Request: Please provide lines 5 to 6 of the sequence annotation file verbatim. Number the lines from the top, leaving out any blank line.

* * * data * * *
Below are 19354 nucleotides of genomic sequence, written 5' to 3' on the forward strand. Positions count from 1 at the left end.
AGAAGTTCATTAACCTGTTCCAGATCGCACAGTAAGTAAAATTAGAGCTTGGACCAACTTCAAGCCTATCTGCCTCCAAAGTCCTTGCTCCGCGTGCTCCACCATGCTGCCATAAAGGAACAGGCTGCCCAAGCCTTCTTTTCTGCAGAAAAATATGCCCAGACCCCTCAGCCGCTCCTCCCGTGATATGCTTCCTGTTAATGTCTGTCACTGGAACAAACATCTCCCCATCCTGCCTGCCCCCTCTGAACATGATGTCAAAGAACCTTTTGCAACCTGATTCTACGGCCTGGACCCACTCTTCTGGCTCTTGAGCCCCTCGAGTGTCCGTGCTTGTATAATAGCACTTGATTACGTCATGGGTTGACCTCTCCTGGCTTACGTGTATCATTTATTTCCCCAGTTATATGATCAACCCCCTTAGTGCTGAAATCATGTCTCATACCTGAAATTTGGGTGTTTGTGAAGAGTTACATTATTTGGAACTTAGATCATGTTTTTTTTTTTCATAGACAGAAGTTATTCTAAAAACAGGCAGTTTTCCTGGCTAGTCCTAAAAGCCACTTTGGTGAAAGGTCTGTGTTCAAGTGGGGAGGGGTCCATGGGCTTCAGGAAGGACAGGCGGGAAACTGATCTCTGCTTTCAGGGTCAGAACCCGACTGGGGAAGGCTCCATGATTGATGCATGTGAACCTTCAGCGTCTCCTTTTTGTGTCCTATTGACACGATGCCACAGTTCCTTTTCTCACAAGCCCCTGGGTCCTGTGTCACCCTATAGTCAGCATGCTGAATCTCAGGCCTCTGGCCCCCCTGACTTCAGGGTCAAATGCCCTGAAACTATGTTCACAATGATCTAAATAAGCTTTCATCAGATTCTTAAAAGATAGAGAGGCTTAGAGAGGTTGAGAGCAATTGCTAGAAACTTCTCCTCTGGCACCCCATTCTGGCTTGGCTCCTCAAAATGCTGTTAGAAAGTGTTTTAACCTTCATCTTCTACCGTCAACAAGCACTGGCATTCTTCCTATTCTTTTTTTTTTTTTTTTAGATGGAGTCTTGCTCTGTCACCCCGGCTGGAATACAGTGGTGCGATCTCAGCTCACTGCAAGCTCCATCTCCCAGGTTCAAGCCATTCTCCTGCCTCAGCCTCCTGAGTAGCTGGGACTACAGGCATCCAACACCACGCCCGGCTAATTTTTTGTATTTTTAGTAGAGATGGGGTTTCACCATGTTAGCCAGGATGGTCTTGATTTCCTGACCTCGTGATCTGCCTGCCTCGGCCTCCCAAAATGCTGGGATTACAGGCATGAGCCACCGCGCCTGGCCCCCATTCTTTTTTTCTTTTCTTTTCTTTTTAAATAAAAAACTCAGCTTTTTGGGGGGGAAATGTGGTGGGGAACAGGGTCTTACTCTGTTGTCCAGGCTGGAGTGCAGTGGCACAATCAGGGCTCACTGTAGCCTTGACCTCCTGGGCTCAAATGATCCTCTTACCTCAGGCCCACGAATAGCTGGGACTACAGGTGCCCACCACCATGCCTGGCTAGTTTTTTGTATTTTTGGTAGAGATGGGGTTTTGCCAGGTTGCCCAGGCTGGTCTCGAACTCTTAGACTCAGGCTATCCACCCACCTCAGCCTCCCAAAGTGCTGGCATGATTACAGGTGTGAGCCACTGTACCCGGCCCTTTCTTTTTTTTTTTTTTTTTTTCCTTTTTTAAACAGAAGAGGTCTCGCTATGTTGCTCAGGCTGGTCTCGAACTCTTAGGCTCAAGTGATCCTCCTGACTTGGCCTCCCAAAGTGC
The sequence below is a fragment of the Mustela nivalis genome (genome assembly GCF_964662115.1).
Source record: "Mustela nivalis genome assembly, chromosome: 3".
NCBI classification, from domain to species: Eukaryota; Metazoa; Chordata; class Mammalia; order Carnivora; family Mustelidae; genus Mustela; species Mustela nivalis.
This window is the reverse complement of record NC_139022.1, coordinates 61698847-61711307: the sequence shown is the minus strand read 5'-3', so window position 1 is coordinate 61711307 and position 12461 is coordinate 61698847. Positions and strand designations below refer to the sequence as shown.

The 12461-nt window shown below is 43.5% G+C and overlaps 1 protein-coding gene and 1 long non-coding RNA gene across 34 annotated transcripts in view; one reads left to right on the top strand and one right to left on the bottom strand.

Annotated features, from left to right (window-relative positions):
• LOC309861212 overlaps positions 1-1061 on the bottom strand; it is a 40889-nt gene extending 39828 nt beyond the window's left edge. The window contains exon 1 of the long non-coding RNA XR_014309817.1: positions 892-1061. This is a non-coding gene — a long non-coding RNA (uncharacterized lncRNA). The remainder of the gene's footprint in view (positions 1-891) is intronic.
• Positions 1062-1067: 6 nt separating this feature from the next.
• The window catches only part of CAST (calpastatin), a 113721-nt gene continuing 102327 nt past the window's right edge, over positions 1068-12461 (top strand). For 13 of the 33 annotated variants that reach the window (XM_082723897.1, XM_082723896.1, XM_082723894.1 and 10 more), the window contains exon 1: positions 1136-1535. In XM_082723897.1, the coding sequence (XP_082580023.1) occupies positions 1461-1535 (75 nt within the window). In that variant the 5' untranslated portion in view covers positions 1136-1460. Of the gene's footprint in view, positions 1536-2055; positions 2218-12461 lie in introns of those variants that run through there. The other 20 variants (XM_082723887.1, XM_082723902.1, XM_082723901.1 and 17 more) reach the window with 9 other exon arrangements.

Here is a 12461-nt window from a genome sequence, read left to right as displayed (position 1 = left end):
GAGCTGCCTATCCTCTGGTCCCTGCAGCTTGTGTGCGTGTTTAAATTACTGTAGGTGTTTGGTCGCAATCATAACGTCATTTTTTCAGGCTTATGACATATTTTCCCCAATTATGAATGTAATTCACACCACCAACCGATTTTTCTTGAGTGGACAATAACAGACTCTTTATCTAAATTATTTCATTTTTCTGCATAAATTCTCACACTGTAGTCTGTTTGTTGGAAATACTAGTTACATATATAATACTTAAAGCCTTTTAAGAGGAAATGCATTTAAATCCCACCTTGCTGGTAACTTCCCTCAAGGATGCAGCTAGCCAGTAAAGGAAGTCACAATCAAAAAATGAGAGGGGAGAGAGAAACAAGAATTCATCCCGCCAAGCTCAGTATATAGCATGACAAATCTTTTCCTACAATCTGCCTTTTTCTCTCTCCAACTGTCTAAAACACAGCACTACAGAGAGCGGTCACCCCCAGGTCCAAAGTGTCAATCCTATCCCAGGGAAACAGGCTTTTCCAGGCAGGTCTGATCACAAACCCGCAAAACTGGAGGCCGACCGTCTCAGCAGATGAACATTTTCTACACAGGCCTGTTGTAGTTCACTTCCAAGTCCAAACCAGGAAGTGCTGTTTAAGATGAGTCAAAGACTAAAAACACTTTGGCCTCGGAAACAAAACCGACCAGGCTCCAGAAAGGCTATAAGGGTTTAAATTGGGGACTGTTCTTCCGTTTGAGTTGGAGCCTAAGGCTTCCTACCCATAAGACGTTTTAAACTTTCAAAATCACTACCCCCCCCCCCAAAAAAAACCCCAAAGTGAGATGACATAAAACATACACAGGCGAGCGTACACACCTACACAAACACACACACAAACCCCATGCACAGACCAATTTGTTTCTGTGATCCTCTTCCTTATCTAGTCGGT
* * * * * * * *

NCBI classification, from domain to species: Eukaryota; Metazoa; Chordata; class Mammalia; order Carnivora; family Mustelidae; genus Mustela; species Mustela nivalis.
This window is the reverse complement of record NC_139022.1, coordinates 61698847-61711307: the sequence shown is the minus strand read 5'-3', so window position 1 is coordinate 61711307 and position 12461 is coordinate 61698847. Positions and strand designations below refer to the sequence as shown.